HUSH-A-BYE
Haidi Nani
 
Arrangement by Kitka Women’s Vocal Ensemble

From the tiny Republic of Moldova comes a Romanian lullaby. The melody is found in Dorothy Berliner Commin’s book,
Lullabies of the World, and the 3-part arrangement is from the women’s vocal ensemble, Kitka, based in Oakland, California, whose repertoire is inspired by the traditional songs and vocal techniques from Eastern Europe.  The melody has a rocking motion and one can imagine a mother singing to her child.

 

Come, hush-a-bye, hush, hush,
Come hush, with Mama,
Since Mama is rocking you.
 
And from the throat, she sings to you.
Hush, hush with Mama,

Since Mama is holding you close


MIJITO

In a Neighborhood in Los Angeles 
from Alarcón Madrigals, Book One
 
Roger Bourland, composer
Francisco X. Alarcón, poet

 

“I have always resonated with the joy and color in his [Alarcón] poetry. He prints his poetry with an English version on one side and Spanish on the other. And even though I don’t have an ounce of Latin blood, he makes me feel like one when I set his words.  I call Francisco my Mexican Buddha.”- Composer Roger Bourland

 

A prolific writer for adults and children, Francisco X. Alarcón was born in California and grew up in Guadalajara, Mexico. Latino and gay identity, mythology, the Nahuatl language, Mesoamerican history and American culture are all portrayed in Alarcon’s writing.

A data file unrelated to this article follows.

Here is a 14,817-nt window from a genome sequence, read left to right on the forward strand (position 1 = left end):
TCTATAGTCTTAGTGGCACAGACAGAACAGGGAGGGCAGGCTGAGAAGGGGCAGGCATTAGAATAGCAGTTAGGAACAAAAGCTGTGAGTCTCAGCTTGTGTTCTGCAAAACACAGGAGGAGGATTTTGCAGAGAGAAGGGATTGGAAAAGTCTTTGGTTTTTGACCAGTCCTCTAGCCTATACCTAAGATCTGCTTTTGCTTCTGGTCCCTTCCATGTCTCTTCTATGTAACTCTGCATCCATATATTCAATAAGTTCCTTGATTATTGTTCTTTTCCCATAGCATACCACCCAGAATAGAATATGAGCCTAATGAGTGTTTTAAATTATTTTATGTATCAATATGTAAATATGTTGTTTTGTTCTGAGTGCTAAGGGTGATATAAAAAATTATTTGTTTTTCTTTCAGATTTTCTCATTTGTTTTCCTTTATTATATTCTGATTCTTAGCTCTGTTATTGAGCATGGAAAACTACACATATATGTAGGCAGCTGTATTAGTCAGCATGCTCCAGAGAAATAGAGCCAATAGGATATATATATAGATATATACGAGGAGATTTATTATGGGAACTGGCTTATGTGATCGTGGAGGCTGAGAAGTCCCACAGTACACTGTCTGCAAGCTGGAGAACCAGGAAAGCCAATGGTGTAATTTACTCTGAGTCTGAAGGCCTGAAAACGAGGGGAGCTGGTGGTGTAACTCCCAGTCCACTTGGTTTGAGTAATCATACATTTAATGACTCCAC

There are 3 Alarcón Madrigal Books and all were commissioned by women’s ensemble groups. Cal State Fullerton commissioned the first one and Vox Femina, the other two. Composer Roger Bourland wrote the music for all three.

 

I learned Spanish from my grandma – mijito don’t cry she’d tell me don’t cry
On the mornings my parents would leave to work at the fish canneries
My grandma would chat with chairs…sing them old songs dance waltzes with them in the kitchen.

 

When she’d say niño barrigón she’d laugh,
With my grandma I learned to count clouds to point out in flower pots mint leaves.

 

My grandma wore moons on her dress, Mexico’s mountains deserts ocean in her eyes
I’d see them in her eyes….I’d see them in her braids…I’d touch them in her voice
Smell themOne day I was told: she went far away but still I feel her with me…whispering in my ear..mijito

 

 “A jaunty, rhythmic beginning introduces us to the scene, with a flowing middle section to describe ‘grandma;’ then a poignant ending, closing with a whispered ‘mijito’ – ‘my little son.'”
-Cricket Handler, Artistic Director